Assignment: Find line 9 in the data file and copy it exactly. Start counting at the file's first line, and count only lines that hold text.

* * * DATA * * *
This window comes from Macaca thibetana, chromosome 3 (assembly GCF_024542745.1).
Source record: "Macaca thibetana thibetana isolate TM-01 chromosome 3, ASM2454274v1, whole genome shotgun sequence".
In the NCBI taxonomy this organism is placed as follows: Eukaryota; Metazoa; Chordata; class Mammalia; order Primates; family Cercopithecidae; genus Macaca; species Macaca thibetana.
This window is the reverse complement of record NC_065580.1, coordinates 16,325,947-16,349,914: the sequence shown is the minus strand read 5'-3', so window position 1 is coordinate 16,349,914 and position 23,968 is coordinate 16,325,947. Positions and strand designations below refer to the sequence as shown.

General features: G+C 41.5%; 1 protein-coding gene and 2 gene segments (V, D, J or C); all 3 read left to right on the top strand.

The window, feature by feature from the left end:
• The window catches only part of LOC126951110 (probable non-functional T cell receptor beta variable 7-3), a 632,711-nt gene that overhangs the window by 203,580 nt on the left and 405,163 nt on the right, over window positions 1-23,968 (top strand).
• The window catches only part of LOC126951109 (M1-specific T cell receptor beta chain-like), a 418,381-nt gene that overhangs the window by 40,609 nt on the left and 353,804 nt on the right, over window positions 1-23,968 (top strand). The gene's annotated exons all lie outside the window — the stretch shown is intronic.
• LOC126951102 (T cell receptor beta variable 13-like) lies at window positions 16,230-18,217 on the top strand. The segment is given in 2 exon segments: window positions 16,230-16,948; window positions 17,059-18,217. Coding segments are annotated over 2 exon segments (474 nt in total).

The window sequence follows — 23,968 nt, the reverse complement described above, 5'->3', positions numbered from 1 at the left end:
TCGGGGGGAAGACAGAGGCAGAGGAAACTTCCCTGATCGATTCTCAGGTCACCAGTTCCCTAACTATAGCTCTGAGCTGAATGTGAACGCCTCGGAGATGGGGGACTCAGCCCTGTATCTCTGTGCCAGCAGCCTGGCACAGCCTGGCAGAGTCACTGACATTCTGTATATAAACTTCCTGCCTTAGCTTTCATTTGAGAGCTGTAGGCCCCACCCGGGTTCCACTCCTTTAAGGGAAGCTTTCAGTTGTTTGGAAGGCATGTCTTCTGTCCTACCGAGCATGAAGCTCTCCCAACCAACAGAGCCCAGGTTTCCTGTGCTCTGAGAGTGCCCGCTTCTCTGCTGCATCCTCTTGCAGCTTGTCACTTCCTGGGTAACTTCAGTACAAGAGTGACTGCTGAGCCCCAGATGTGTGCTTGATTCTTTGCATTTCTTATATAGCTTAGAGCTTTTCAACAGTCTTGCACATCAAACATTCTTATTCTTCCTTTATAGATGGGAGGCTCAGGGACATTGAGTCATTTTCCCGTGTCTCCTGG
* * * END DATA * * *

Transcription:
• LOC126951102 (T cell receptor beta variable 13-like) lies at window positions 16,230-18,217 on the top strand. The segment is given in 2 exon segments: window positions 16,230-16,948; window positions 17,059-18,217. Coding segments are annotated over 2 exon segments (474 nt in total).